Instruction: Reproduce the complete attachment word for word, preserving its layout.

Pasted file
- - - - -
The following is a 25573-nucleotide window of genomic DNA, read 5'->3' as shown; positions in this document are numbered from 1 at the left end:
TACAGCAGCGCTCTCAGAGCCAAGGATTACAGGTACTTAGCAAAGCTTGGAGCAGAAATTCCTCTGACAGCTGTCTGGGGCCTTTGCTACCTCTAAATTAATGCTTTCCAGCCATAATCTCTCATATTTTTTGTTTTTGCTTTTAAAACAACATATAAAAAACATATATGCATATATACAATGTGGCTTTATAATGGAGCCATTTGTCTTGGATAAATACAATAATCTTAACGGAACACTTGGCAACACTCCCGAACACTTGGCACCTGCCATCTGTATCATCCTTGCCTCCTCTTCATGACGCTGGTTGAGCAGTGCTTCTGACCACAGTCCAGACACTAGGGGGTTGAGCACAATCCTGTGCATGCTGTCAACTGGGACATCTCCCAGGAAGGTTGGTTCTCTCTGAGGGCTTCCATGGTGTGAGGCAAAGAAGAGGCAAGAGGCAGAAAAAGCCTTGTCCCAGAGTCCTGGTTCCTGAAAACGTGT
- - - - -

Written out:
The following is a 25573-nucleotide window of genomic DNA, read 5'->3' as shown; positions in this document are numbered from 1 at the left end:
TACAGCAGCGCTCTCAGAGCCAAGGATTACAGGTACTTAGCAAAGCTTGGAGCAGAAATTCCTCTGACAGCTGTCTGGGGCCTTTGCTACCTCTAAATTAATGCTTTCCAGCCATAATCTCTCATATTTTTTGTTTTTGCTTTTAAAACAACATATAAAAAACATATATGCATATATACAATGTGGCTTTATAATGGAGCCATTTGTCTTGGATAAATACAATAATCTTAACGGAACACTTGGCAACACTCCCGAACACTTGGCACCTGCCATCTGTATCATCCTTGCCTCCTCTTCATGACGCTGGTTGAGCAGTGCTTCTGACCACAGTCCAGACACTAGGGGGTTGAGCACAATCCTGTGCATGCTGTCAACTGGGACATCTCCCAGGAAGGTTGGTTCTCTCTGAGGGCTTCCATGGTGTGAGGCAAAGAAGAGGCAAGAGGCAGAAAAAGCCTTGTCCCAGAGTCCTGGTTCCTGAAAACGTGT